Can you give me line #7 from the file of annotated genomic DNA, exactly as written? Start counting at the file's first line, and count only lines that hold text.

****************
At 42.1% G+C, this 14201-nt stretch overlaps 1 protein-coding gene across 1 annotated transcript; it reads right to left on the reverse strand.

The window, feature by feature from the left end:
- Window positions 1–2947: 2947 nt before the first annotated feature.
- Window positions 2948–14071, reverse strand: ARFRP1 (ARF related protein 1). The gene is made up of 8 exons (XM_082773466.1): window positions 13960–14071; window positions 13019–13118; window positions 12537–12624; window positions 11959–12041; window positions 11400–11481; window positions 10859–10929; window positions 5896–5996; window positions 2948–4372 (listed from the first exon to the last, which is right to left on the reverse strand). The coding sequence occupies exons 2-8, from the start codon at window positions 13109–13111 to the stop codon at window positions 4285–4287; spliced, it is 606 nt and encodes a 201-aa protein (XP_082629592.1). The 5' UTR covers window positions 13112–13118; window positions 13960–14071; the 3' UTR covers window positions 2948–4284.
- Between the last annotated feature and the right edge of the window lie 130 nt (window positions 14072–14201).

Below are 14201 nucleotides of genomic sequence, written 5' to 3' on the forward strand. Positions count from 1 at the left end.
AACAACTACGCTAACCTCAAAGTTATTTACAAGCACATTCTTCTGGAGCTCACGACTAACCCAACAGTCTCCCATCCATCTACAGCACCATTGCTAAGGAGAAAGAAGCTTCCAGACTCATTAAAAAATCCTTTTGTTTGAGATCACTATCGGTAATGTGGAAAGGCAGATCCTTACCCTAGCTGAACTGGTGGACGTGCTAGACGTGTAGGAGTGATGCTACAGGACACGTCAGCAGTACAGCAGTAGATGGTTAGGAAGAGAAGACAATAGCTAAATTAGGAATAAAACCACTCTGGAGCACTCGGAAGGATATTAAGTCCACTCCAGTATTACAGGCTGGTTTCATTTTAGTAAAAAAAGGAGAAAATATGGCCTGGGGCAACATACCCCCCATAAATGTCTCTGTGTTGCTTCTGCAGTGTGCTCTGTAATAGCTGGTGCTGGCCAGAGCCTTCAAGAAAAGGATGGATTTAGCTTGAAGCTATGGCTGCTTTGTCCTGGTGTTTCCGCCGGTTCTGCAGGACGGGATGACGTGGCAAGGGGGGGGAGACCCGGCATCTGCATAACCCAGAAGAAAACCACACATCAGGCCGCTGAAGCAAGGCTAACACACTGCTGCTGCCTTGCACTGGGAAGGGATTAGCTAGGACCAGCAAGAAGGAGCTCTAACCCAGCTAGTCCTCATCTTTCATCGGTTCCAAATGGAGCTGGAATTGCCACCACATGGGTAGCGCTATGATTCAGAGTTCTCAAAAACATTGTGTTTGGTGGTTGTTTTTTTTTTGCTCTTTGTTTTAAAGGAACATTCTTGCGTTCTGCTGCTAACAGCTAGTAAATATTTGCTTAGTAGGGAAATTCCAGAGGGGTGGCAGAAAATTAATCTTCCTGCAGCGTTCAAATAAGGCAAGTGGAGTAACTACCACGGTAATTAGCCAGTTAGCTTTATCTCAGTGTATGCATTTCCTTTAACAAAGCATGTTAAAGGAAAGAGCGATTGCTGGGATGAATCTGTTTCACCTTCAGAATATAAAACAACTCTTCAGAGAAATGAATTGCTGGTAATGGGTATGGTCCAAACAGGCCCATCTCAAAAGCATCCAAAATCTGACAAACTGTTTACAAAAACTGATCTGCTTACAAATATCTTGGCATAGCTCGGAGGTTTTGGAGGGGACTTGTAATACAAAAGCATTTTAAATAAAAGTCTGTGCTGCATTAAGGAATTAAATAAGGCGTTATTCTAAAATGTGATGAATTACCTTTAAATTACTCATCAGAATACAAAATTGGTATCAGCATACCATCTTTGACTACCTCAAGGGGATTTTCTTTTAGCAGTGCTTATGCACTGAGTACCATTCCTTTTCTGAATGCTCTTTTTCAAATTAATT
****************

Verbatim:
AACAACTACGCTAACCTCAAAGTTATTTACAAGCACATTCTTCTGGAGCTCACGACTAACCCAACAGTCTCCCATCCATCTACAGCACCATTGCTAAGGAGAAAGAAGCTTCCAGACTCATTAAAAAATCCTTTTGTTTGAGATCACTATCGGTAATGTGGAAAGGCAGATCCTTACCCTAGCTGAACTGGTGGACGTGCTAGACGTGTAGGAGTGATGCTACAGGACACGTCAGCAGTACAGCAGTAGATGGTTAGGAAGAGAAGACAATAGCTAAATTAGGAATAAAACCACTCTGGAGCACTCGGAAGGATATTAAGTCCACTCCAGTATTACAGGCTGGTTTCATTTTAGTAAAAAAAGGAGAAAATATGGCCTGGGGCAACATACCCCCCATAAATGTCTCTGTGTTGCTTCTGCAGTGTGCTCTGTAATAGCTGGTGCTGGCCAGAGCCTTCAAGAAAAGGATGGATTTAGCTTGAAGCTATGGCTGCTTTGTCCTGGTGTTTCCGCCGGTTCTGCAGGACGGGATGACGTGGCAAGGGGGGGGAGACCCGGCATCTGCATAACCCAGAAGAAAACCACACATCAGGCCGCTGAAGCAAGGCTAACACACTGCTGCTGCCTTGCACTGGGAAGGGATTAGCTAGGACCAGCAAGAAGGAGCTCTAACCCAGCTAGTCCTCATCTTTCATCGGTTCCAAATGGAGCTGGAATTGCCACCACATGGGTAGCGCTATGATTCAGAGTTCTCAAAAACATTGTGTTTGGTGGTTGTTTTTTTTTTGCTCTTTGTTTTAAAGGAACATTCTTGCGTTCTGCTGCTAACAGCTAGTAAATATTTGCTTAGTAGGGAAATTCCAGAGGGGTGGCAGAAAATTAATCTTCCTGCAGCGTTCAAATAAGGCAAGTGGAGTAACTACCACGGTAATTAGCCAGTTAGCTTTATCTCAGTGTATGCATTTCCTTTAACAAAGCATGTTAAAGGAAAGAGCGATTGCTGGGATGAATCTGTTTCACCTTCAGAATATAAAACAACTCTTCAGAGAAATGAATTGCTGGTAATGGGTATGGTCCAAACAGGCCCATCTCAAAAGCATCCAAAATCTGACAAACTGTTTACAAAAACTGATCTGCTTACAAATATCTTGGCATAGCTCGGAGGTTTTGGAGGGGACTTGTAATACAAAAGCATTTTAAATAAAAGTCTGTGCTGCATTAAGGAATTAAATAAGGCGTTATTCTAAAATGTGATGAATTACCTTTAAATTACTCATCAGAATACAAAATTGGTATCAGCATACCATCTTTGACTACCTCAAGGGGATTTTCTTTTAGCAGTGCTTATGCACTGAGTACCATTCCTTTTCTGAATGCTCTTTTTCAAATTAATT